Although nothing truly duplicates breast milk, modern formulas are a good second best. If you choose to supplement breastfeeding, try to wait until your baby is 3-4 weeks old so your milk supply is well-established.
The moments when you're giving your baby a bottle are wonderful times to feel close and to get to know each other. And your baby's father, as well as other family members, can do some of the feeding right from the start, or whenever you decide to supplement or switch. Be sure that each feeding has the same amount of closeness, cuddles, and coos as it would have if you were nursing. Hold your baby's head at a slightly elevated angle and keep the bottle held up so she doesn't suck in a lot of air.
Choosing the Right Formula
How Much Is Enough?
Good Things to Know
Choosing the Right Formula
You can be assured that infant formulas are made to meet your baby's nutritional needs, very much like breast milk, on which they're modeled. Most formulas are modified cows' milk, and all standard brands are very similar. Unless your provider tells you otherwise, pick one that is fortified with iron.
Formulas come in three types of preparations:
Ready-to-feed (the most expensive)
Liquid concentrate (less expensive)
Powder (the most economical)
Not surprisingly, the ones that save time and effort are the most expensive. But if mixed properly, they are all the same. Read the directions carefully each time you mix up formula. Mix it exactly according to directions. Avoid making up bottles in the middle of the night when you're sleepy, or at times when you're distracted.
Water and Formula
You don't need to use bottled water in your baby's formula unless there's a problem with your water supply. Check with your health care provider and with your local water utility about your water if you have any questions. Many municipalities will issue a notice if water is unfit for babies or pregnant women. After they're 6 months old, babies also need fluoride. Bottled water may not contain any, and your water supply may or may not have adequate quantities. Your health care provider can tell you if your baby needs extra fluoride beyond what is used for formula preparation.
How Much Is Enough? Newborns start out with a stomach that can hold only 1 or 2 teaspoons (5 to 10 ml); then they can hold more and more after the first week. One to 2 ounces per feeding is usually enough at first. But by the time your baby is 2 months old, for example, she'll need 24 to 32 ounces a day and about six to seven feedings in a 24-hour period.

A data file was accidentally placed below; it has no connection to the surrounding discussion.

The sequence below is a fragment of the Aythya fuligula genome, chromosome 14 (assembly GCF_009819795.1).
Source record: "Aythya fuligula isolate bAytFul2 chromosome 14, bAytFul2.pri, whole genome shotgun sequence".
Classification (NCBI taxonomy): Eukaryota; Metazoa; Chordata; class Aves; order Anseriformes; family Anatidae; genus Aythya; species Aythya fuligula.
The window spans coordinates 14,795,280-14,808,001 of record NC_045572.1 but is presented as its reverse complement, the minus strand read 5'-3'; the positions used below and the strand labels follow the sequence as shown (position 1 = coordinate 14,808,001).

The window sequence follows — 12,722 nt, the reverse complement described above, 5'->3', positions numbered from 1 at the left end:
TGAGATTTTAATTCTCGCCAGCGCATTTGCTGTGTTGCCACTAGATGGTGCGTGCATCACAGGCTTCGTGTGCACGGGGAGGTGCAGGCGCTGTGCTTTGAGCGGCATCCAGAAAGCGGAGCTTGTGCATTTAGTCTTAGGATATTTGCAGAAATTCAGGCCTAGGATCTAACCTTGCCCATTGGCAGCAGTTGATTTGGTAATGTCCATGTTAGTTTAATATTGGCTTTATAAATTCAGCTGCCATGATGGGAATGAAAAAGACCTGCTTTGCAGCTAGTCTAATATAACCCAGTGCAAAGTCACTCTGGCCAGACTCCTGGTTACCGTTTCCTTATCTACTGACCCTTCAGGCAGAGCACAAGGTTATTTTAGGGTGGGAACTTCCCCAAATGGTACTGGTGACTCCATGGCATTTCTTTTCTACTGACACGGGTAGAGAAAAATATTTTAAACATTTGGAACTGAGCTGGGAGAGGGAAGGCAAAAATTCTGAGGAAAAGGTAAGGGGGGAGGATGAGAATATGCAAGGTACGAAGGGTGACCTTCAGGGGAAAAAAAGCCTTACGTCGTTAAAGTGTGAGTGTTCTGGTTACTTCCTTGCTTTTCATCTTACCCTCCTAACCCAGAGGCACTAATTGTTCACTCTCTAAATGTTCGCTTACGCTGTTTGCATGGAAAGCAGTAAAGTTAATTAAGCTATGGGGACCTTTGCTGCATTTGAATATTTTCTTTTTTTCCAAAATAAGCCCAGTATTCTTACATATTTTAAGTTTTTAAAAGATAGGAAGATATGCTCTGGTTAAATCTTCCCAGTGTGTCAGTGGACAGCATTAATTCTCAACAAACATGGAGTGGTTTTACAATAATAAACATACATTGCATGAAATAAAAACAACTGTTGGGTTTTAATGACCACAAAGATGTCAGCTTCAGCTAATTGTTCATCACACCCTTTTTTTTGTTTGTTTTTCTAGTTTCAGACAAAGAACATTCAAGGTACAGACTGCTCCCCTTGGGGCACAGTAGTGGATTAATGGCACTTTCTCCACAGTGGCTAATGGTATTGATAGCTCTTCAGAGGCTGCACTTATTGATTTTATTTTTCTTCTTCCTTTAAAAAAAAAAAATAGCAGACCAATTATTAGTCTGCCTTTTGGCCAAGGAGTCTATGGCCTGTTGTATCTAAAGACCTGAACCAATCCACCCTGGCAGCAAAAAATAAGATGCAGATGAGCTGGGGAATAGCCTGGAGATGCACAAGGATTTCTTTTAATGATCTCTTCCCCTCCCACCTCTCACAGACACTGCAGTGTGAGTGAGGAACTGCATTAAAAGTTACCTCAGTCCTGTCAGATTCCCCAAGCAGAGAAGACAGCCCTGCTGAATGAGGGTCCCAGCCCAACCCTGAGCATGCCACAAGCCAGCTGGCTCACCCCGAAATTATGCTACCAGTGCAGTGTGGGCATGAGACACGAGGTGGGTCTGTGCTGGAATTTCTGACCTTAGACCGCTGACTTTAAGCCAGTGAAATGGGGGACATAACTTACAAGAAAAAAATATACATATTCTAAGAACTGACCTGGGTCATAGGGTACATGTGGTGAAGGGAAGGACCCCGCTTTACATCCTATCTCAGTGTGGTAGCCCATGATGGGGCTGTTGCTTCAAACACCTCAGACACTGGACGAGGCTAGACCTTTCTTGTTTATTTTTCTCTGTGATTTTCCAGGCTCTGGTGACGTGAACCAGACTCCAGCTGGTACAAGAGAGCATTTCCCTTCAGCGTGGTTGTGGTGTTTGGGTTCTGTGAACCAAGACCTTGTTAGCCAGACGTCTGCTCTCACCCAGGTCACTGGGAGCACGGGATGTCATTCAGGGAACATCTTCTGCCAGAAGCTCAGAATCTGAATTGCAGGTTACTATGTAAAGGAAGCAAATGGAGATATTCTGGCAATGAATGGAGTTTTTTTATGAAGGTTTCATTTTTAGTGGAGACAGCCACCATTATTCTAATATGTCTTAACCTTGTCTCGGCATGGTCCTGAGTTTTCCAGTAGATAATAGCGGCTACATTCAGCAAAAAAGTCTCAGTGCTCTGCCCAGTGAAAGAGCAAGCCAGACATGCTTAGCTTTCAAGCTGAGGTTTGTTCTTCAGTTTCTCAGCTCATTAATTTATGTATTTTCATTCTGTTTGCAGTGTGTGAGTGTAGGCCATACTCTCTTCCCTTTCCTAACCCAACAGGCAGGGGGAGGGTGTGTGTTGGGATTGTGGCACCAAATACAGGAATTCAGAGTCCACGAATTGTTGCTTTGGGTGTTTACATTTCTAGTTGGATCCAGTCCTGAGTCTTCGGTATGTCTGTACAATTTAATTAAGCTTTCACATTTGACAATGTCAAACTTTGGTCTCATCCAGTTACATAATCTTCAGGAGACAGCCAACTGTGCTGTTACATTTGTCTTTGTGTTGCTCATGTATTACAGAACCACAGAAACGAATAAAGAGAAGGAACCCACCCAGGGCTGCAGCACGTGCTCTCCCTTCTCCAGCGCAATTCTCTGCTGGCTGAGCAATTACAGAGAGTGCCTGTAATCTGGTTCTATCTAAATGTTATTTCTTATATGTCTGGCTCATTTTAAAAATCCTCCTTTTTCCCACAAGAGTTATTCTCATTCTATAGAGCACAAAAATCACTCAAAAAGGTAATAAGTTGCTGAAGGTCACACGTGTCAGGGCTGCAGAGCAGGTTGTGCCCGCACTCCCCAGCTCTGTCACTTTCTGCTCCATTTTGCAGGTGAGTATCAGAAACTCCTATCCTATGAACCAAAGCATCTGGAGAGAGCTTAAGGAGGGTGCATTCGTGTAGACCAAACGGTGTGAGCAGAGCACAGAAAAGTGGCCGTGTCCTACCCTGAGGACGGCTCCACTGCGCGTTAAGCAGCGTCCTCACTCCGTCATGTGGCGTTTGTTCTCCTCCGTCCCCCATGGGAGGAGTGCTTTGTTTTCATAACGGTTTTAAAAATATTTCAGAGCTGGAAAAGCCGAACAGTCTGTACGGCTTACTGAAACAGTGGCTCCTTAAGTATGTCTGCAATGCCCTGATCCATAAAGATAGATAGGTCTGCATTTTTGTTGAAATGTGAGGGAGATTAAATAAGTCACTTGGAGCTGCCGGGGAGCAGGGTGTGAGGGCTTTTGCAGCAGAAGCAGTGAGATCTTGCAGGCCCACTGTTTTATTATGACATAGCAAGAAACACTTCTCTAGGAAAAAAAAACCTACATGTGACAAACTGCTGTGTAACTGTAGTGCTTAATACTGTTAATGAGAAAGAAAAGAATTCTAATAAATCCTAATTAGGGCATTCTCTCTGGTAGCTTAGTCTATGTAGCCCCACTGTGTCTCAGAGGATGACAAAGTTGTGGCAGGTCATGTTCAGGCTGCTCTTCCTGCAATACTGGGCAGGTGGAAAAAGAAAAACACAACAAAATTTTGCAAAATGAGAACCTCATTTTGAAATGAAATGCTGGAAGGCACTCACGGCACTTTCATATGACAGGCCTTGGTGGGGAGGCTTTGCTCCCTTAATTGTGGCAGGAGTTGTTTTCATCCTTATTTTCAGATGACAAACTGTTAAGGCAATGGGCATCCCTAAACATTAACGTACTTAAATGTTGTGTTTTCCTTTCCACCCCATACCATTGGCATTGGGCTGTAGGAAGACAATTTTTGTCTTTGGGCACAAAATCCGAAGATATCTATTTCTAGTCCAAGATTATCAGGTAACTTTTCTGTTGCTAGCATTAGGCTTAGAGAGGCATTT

Here's a rough idea of how much formula your baby needs, and how often she needs to be fed:
Amount per feeding
2 to 3 ounces
Every 3 to 4 hours
Every 4 hours
6 to 7 feedings/24 hours
4 to 6 ounces
6 feedings/24 hours
6 to 8 ounces
5 feedings/24 hours
2 to 3 feedings/24 hours
Remember, each baby is unique. And each baby will vary her intake from feeding to feeding, day to day. Never force-feed her extra formula, and don't leave her still smacking her lips for more. A baby who spits up often may do better with smaller, more frequent feedings. Follow her lead.
Other ways to estimate your baby's intake:
- Allow 2 1/2 ounces of formula for each pound of body weight as a total daily amount.
- After the first month, babies add about 1 ounce to each feeding for every month of life, starting at a base of 3 to 4 ounces per feeding. This increase stops when they reach 8 ounces per feeding.
When your baby is 3 months or younger, you will need small, 4-ounce bottles to feed her. Sometime later, you will find the taller, 8-ounce bottles will be needed.
Formula moves more slowly through the digestive tract than breast milk, so expect the time between feedings to be a bit longer (three to four hours) and the stools to be a bit larger and drier than those of breastfed babies.